Bethany Patterson

Why the T-Mobile–Sprint Merger is Good for America

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Posted by Bethany Patterson on Tuesday, May 21st, 2019, 9:44 AM PERMALINK

Yesterday, FCC Chairman Ajit Pai publicly announced his support for the merger between telecommunications companies T-Mobile and Sprint.

While Chairman Pai’s blessing isn’t an official approval of the merger, it’s one big step forward to realizing the benefits a combined T-Mobile and Sprint—which, if approved, would create a new company, the New T-Mobile—would bring.

The merger will also be instrumental to helping the United States maintain its position as the global leader in innovation and technology.

In particular, the New T-Mobile would help America win the global 5G race. According to a recent CTIA report, while the United States assigns the most low- and high-band spectrum for wireless, there is room for major improvement regarding mid-band assignment. Both T-Mobile and Sprint have committed to a significant build-out of their mid-band spectrum holdings.

A merger between the two companies would also lead to a more connected America. According to Chairman Pai’s statement, their combined network would cover at least two-thirds of the nation’s rural population with high-speed 5G. In fact, within three years, 85 percent of rural Americans will have access to reliable wireless service. T-Mobile and Sprint have also said they will create an in-home broadband product, which would also serve rural areas.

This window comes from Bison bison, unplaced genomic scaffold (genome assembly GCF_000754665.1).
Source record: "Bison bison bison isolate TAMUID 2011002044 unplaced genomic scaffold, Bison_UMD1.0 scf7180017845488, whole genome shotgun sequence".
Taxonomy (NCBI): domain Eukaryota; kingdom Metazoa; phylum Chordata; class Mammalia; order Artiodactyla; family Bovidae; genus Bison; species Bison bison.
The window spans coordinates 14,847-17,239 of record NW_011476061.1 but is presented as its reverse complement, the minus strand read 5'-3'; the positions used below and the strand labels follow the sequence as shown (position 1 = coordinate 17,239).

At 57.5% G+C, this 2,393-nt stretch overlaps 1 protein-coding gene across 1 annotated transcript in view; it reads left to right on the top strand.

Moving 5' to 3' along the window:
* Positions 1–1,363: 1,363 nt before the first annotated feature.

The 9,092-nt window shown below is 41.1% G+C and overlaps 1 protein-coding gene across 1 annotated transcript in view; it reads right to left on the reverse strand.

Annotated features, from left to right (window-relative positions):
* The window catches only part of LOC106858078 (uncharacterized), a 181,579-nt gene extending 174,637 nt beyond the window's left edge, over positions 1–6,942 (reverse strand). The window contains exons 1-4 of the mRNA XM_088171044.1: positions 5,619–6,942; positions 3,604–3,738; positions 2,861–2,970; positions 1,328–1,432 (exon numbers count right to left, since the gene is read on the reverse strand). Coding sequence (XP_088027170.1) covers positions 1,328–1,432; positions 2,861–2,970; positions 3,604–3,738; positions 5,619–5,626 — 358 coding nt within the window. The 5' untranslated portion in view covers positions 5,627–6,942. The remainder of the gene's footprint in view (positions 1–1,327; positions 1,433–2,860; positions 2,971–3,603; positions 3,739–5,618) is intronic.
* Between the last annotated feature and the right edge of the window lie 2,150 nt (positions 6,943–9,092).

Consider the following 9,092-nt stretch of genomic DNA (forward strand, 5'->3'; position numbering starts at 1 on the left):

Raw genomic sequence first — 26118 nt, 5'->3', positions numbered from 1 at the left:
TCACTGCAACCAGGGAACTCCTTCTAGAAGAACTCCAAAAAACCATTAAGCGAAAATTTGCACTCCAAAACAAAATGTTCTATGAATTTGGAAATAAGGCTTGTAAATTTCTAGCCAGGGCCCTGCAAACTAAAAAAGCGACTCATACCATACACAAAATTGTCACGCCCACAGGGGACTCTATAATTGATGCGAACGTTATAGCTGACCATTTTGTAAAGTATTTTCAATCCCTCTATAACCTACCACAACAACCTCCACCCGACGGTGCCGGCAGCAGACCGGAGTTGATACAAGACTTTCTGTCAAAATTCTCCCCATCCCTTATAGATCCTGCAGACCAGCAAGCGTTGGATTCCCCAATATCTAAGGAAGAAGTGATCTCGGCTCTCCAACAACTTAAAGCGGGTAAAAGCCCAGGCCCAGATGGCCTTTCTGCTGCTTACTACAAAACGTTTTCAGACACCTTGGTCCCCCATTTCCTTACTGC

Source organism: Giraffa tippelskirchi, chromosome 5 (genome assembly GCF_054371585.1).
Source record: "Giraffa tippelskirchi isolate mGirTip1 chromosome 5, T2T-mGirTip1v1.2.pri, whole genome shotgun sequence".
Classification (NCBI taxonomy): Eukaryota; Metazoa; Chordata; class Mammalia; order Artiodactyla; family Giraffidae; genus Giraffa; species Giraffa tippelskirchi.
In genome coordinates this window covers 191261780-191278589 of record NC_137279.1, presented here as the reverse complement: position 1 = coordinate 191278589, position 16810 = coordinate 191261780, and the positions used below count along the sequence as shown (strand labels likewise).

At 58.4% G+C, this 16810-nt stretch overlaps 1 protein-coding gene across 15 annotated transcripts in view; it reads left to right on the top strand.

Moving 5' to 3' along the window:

This will help Americans in typically underserved areas stay connected online. In other words, this will help school kids do their homework, businesses expand and families keep in touch with relatives across the country.

Detractors point out that a merger could lead to decreased competition or job losses. To address the first point, a T-Mobile–Sprint merger would actually lead to more competition. The New T-Mobile will have approximately 126 million subscribers, allowing it to compete better with Verizon and AT&T, which have 150 million and 142 million subscribers, respectively.

Speculations that the combination will result in a loss of 28,000 jobs are flat out wrong. Currently, Sprint has 30,000 employees. If the New T-Mobile eliminates 28,000 jobs, the company would not be able to maintain its expanded operations. Rather, the new company will likely create 5,600 new customer care jobs.

Don’t listen to the naysayers, and think of the future. Not only will 5G connect more Americans to the internet, it will boost the United States’ global competitiveness and improve our standard of living.

The FCC should formally approve the T-Mobile–Sprint merger—it would be a boon for the economy and America as a whole.

Photo Credit: Mike Mozart


Getting the National Spectrum Strategy Right

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Posted by Bethany Patterson on Wednesday, May 8th, 2019, 1:55 PM PERMALINK

It is without a doubt that the deployment of 5G will have a major impact on the country.